We are very busy at Berbay and often get stuck in the day-to-day work routine. This is why we decided to hold a firm retreat at the magical world of Disneyland! This firm retreat brought our employees together for a day of fun in a non-work setting. Although we enjoyed the day eating junk food and riding rides, we couldn’t leave our marketing minds behind. We did take note of a few interesting items:
Nearly 60 years of branding. Although Walt Disney has become a brand name in many respects, Disneyland itself was unveiled in 1955. As we walked through Disneyland, you could see the evolution of Disneyland collateral – shorts, tee-shirts, hats, pins, etc. We noticed patrons wearing some collateral, which may have been purchased and worn since the late-50’s, while others wore more intricately designed contemporary pieces.
Making the moment last without thinning your wallet. Although most amusement parks are strict about their rules, we noticed that Disneyland was very lenient on some. On almost every ride, they take a picture of you at the most exhilarating moment, and then offer an opportunity to purchase the photo of you and your friends screaming. However, at almost every picture station, we were allowed to take photos of the photos using our iPhones or cameras, without having to purchase a printed one. This allowed us to safe keep all of our memories!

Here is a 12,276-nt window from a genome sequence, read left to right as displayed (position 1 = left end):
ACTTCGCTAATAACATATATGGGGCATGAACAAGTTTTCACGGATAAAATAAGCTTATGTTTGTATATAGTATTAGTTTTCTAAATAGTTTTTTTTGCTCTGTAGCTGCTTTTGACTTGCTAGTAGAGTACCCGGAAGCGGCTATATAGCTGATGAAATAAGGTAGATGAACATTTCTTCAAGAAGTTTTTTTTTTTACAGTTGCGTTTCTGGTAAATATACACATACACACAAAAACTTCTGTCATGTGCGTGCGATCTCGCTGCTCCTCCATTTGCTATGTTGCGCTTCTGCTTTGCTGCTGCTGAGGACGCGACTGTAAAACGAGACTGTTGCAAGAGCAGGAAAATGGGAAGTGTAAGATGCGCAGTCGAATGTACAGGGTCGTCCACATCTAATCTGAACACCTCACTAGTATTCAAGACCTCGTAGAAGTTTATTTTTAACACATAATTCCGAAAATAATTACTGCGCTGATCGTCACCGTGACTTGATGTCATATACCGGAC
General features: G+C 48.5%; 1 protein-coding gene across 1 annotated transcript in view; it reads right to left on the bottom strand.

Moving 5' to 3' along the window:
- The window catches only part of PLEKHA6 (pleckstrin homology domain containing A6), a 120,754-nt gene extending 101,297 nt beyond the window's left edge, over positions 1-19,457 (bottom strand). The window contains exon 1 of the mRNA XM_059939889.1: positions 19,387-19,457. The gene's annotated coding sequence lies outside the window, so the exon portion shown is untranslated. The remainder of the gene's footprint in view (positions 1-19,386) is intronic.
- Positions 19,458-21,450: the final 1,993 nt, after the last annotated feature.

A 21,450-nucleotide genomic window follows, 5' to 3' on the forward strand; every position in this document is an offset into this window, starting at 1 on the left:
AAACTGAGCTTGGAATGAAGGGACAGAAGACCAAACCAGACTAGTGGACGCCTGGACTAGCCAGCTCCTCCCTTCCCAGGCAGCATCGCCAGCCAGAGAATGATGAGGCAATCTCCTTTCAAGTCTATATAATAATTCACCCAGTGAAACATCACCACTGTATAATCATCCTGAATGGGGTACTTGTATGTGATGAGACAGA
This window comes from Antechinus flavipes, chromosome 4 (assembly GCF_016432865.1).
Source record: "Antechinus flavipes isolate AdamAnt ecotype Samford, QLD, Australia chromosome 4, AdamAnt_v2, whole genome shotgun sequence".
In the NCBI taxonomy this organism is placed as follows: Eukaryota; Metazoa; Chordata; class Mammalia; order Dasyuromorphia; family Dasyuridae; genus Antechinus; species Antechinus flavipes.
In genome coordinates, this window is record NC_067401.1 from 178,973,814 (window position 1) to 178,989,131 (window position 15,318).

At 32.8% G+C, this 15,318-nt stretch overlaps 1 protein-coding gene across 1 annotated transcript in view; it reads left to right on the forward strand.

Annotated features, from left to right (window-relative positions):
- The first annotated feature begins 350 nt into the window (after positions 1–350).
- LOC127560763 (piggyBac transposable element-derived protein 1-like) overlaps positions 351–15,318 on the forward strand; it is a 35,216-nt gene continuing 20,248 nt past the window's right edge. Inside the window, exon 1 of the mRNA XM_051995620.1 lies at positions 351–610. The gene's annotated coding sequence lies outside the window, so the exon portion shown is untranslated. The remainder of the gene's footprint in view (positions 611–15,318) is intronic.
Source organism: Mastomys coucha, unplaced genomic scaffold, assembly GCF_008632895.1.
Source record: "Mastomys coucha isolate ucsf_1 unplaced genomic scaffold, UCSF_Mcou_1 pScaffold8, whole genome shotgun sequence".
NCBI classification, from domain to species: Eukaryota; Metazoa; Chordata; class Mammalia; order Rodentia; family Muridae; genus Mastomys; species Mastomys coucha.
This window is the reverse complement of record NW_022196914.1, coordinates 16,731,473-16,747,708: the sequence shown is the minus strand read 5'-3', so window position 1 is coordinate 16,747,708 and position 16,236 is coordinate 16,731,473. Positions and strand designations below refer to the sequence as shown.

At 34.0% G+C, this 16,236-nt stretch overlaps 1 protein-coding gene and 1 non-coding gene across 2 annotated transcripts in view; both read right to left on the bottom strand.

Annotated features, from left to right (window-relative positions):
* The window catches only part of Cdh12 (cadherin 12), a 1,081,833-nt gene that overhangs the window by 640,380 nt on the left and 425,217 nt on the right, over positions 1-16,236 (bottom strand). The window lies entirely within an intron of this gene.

Tailoring each experience. No matter what land or ride you entered, you could tell there was a lot of thought and creativity behind every aspect. Disneyland goes one step beyond to create the optimal experience. The ride operators were dressed in full costume, the food/drink kiosks were reflective of the area of the park you were in, and there was never a dull ride. It really goes to show that all of the little details add up!
Some things never get old. Two of the most known rides at Disneyland have to be It’s a Small World and Pirates of the Caribbean. These rides have been featured at Disneyland for decades, yet visitors continue to line up for these classic attractions. While they’ve mostly remained the same over the years, Disney has been smart enough to integrate some of their modern movie characters into the rides (Captain Jack Sparrow and Stitch were some favorites) to connect the modern-day Disney-goer with these iconic rides.
It really is a small world. The ride that defines Disneyland’s unifying theme of global peace holds history that most park-goers are unaware of. Walt Disney debuted the multi-cultural ride, sponsored by Pepsi, at the 1964 New York World’s Fair. Every world included various dolls dressed in cultural attire, singing the world famous “It’s a Small World” song in different languages. This ride is not only a tribute to children all over the world, but a true sign that Disneyland is a benchmark for creative ingenuity.